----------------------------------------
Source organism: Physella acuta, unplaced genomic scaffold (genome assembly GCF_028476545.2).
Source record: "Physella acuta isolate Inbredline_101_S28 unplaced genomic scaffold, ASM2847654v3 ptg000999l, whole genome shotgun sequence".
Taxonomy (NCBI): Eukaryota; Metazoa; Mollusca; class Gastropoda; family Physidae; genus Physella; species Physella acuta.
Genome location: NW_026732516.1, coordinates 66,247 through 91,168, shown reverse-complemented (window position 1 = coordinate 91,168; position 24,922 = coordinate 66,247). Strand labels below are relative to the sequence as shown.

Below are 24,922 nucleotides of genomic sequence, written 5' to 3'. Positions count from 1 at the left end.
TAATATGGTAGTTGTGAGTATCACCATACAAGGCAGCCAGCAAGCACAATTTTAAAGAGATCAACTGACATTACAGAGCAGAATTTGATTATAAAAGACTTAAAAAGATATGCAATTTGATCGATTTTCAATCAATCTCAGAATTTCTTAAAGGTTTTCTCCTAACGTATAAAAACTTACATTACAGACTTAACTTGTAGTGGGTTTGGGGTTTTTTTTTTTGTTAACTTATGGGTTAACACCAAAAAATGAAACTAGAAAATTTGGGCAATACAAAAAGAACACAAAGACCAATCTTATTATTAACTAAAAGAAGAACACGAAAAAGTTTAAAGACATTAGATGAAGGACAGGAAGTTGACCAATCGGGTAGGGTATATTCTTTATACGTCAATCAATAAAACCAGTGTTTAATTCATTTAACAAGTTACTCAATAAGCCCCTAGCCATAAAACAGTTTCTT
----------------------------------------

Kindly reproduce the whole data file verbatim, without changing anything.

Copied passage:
Source organism: Physella acuta, unplaced genomic scaffold (genome assembly GCF_028476545.2).
Source record: "Physella acuta isolate Inbredline_101_S28 unplaced genomic scaffold, ASM2847654v3 ptg000999l, whole genome shotgun sequence".
Taxonomy (NCBI): Eukaryota; Metazoa; Mollusca; class Gastropoda; family Physidae; genus Physella; species Physella acuta.
Genome location: NW_026732516.1, coordinates 66,247 through 91,168, shown reverse-complemented (window position 1 = coordinate 91,168; position 24,922 = coordinate 66,247). Strand labels below are relative to the sequence as shown.

Below are 24,922 nucleotides of genomic sequence, written 5' to 3'. Positions count from 1 at the left end.
TAATATGGTAGTTGTGAGTATCACCATACAAGGCAGCCAGCAAGCACAATTTTAAAGAGATCAACTGACATTACAGAGCAGAATTTGATTATAAAAGACTTAAAAAGATATGCAATTTGATCGATTTTCAATCAATCTCAGAATTTCTTAAAGGTTTTCTCCTAACGTATAAAAACTTACATTACAGACTTAACTTGTAGTGGGTTTGGGGTTTTTTTTTTTGTTAACTTATGGGTTAACACCAAAAAATGAAACTAGAAAATTTGGGCAATACAAAAAGAACACAAAGACCAATCTTATTATTAACTAAAAGAAGAACACGAAAAAGTTTAAAGACATTAGATGAAGGACAGGAAGTTGACCAATCGGGTAGGGTATATTCTTTATACGTCAATCAATAAAACCAGTGTTTAATTCATTTAACAAGTTACTCAATAAGCCCCTAGCCATAAAACAGTTTCTT